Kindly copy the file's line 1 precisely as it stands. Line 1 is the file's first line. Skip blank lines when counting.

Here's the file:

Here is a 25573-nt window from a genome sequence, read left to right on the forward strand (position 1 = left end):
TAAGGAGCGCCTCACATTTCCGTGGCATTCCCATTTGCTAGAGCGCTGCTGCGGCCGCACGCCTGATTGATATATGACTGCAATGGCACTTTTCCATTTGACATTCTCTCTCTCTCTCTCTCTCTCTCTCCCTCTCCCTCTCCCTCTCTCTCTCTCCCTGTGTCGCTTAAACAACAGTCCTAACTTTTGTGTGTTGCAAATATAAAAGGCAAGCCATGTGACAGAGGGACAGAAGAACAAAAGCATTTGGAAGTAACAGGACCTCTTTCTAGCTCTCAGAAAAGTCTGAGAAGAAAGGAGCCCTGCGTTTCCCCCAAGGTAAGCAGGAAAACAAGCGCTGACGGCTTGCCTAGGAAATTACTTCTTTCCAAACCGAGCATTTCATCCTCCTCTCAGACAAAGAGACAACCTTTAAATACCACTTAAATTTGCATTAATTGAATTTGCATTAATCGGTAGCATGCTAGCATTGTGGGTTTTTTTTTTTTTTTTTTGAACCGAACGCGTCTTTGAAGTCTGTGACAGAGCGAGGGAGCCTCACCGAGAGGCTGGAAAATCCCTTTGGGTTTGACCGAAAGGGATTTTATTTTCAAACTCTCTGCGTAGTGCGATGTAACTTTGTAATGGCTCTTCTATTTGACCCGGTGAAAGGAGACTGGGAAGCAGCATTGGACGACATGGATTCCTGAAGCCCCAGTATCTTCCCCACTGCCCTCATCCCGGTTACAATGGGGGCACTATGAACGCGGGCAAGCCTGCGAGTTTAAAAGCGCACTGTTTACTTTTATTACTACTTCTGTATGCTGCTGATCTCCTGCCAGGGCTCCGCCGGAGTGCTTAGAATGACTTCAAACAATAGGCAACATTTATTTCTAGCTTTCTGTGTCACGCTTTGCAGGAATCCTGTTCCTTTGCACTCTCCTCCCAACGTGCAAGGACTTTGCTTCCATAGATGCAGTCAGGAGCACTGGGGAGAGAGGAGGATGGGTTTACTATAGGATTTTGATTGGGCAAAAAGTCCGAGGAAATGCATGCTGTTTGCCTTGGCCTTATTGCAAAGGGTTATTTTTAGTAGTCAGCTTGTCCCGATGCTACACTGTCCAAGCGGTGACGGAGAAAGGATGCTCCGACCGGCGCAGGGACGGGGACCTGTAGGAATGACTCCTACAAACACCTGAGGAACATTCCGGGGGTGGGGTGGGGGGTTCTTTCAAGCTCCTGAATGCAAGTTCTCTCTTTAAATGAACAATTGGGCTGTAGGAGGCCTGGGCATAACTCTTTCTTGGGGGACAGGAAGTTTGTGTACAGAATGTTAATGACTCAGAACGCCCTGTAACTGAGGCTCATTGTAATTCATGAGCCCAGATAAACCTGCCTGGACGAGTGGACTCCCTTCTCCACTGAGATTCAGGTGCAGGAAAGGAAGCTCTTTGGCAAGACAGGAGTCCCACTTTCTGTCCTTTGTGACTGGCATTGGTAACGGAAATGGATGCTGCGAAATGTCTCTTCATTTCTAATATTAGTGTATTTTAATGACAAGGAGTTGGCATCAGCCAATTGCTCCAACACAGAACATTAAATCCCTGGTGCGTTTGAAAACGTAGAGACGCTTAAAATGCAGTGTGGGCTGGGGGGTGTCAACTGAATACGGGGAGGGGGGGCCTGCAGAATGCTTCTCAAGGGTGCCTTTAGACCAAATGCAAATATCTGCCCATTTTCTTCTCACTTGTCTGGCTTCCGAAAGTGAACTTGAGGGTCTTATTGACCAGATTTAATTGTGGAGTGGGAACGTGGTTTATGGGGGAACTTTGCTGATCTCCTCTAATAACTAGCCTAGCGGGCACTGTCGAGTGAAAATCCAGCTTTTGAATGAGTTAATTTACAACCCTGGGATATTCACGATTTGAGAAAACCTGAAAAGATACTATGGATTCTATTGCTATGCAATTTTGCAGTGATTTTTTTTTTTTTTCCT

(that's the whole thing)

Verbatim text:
Here is a 25573-nt window from a genome sequence, read left to right on the forward strand (position 1 = left end):